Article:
rocks 3d plastic
Text Nadim Samman & Anja Henckel, solo exhibition Modern Mutants, galerie Burster 2016
The formal reductions of Holland’s De Stijl would reverberate throughout the history of the twentieth century, crossing oceans to effect movements such as American Minimalism and international currents in architecture. For a Dutch artist concerned with the built environment, such as Braam, the modernist legacy looms large. In previous projects such as City of Tomorrow he worked through the tactile and volumetric poetry of failed urban planning experiments – the dead ends of utopian reduction, rather than so many promised clean slates. Through a series of compelling sculptures, installations and wall reliefs, his ouevre has spoken by splicing together ‘poor’ modern vernaculars to address the wrack of good architectural intentions on the shores of lived experience.With this new body of work Braam’s focus has shifted, from imperfect figures of total design to messy ground. From the skein of built control – the masterplan, with its centripital organization – to neglected fringes. Also, to centrifugal fallout: wastelands, junkspace and street furniture; milestones on the pathway between environmental rationalization and entropy. Specifically, Braam’s new works address Berlin – his home – as a mutable cityscape, hovering between the forms inherited from its exceptional history, its planned future development, and its remaining pockets of undefined character. In a work such as Coordinating traces Berlin, a photo-grid depicting sections of various walls encrusted with wear and grafitti, the artist foregrounds memories inscribed upon the built environment. Elsewhere, in a photo of a brownfield site occupied by an empty billboard, he seems concerned with the possibilities that may emerge from unclaimed spaces. What will be written next on the face of this city?
Braam’s new artistic offerings are also hybrid objects. As If contains a found stone that has been sawn in two; one half replaced by a three-dimensional printed copy of itself. Such an object might be said to fulfill philosopher Noel Carroll’s definition of the monstrous. It is a ‘category violation’; a mutant plastic-mineral. But Braam’s agenda is not to cast perjorative stones. This item, like other recent works, is offered as a metonym for what he considers the ‘hyperreal’ condition of the contemporary metropole. Indeed, his gestures respond to the loosening of reductive strictures ushered in by postmodernism, as well as the laissez-faire eclecticism of contemporary urban design where image and structure are fused – in billboards, facade as screen or photograph, cladding and more. Another part of this multi-object artwork consists of wall-mounted plexiglass panels, bearing printed images depicting parts of a sculpture. The source material – the sculpture – is located nearby, placed on the gallery floor. Through this choreography of elements, distributed across media, As If endeavours to pick apart the hybrid or hyperreal municipal condition – marshalling forms that flatten three-dimensional source material into two-dimensions, and which volumize image conditions.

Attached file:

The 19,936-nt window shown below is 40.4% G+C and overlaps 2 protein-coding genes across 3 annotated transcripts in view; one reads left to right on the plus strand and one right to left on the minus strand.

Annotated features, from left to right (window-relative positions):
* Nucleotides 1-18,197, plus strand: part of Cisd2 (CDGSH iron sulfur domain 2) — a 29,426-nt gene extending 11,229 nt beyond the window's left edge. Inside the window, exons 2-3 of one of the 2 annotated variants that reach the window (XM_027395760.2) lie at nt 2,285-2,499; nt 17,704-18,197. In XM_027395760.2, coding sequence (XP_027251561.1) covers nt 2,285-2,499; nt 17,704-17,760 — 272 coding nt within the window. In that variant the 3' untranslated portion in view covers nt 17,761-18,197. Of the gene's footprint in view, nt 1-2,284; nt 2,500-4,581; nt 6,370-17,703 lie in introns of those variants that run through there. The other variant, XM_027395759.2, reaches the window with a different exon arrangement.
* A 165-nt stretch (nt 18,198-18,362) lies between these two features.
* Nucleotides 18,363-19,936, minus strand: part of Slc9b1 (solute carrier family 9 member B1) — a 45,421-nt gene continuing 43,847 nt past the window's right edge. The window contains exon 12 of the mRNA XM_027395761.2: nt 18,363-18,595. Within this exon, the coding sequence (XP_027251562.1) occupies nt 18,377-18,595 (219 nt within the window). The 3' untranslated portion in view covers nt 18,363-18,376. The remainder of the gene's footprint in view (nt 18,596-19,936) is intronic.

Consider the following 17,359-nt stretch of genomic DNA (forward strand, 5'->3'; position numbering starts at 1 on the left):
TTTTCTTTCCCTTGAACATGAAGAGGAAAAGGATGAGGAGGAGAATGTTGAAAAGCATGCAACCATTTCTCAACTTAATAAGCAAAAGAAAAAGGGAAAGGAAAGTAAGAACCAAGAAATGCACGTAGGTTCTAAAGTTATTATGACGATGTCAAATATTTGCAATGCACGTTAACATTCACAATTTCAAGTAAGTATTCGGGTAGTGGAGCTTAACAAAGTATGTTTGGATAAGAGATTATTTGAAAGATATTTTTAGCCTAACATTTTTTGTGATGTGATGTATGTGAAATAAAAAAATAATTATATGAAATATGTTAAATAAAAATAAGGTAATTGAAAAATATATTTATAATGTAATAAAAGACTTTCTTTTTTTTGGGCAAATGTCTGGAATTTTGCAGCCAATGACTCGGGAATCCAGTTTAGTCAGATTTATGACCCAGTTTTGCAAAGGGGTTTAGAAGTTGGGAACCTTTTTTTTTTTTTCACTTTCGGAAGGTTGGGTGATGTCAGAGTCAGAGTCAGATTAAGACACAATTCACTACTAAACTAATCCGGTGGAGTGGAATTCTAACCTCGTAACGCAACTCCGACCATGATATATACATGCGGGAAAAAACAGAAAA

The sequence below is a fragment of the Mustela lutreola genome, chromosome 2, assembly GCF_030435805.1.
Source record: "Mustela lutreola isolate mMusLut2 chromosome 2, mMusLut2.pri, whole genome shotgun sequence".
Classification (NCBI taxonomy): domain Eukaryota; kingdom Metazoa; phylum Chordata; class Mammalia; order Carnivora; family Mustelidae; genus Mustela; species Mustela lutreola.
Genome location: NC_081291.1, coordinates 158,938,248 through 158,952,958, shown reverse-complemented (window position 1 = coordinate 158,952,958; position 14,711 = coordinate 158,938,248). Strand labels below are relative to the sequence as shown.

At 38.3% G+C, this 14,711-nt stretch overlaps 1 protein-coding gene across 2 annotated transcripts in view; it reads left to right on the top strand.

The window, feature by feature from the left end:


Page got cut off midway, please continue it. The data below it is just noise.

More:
The prevalence of plexiglass in the works is loaded. It is the ultimate ‘look but don’t touch’ material. One fingerprint, or the lightest overlay of dust, and its pristine surface is sullied. No amount of right angles is a bulwark against the profanation of a smudge. The nullility of Donald Judd’s minimalism – ventured as the cousin of transcendence – needs constant tending in order to be maintained. In Immateriality Within the Effects of Time Braam’s eye for the vernacular fate of modern(ist) materials is again put to work: Plexiglass as a protective layer, a tool for preservation out in the ‘real’ world beyond the white cube. The work consists of a rusting square metal plate, its paint flaking and corroded away in places, that has been wall-mounted. Recovered from a wastesite by the artist, part of it is overlaid with a plexi panel – a section of which bares a printed hue that refers to the original colour of the metal plate. Braam’s aesthetic gesture serves to highlight the now profaned design concept for the object, while supplying it with a defensive token. Like other works in this exhibition, here Braam stages the uneasy tension between a plan and its realization; between map and territory.
Through his sculptural borrowing of heterogeneous materials and stylistic traces Braam presents the audience with compressions of architectural time – past, present and possibilty, rubbing up against one another. His works press the question of where revaluation and reuse are most appropriate, and where damnatio memoriae (condemnation of memory) is perhaps better applied. The latter was a practice utilized by the ancient Egyptians and Romans to destroy any tangible link to the legacy of historical periods with problematic reputations. In the fields of architecture and design today, the future of communal life and collective memory rests in answers to this question.
 The term hyperreal is a key concept outlined by the philosopher Jean Baudrillard.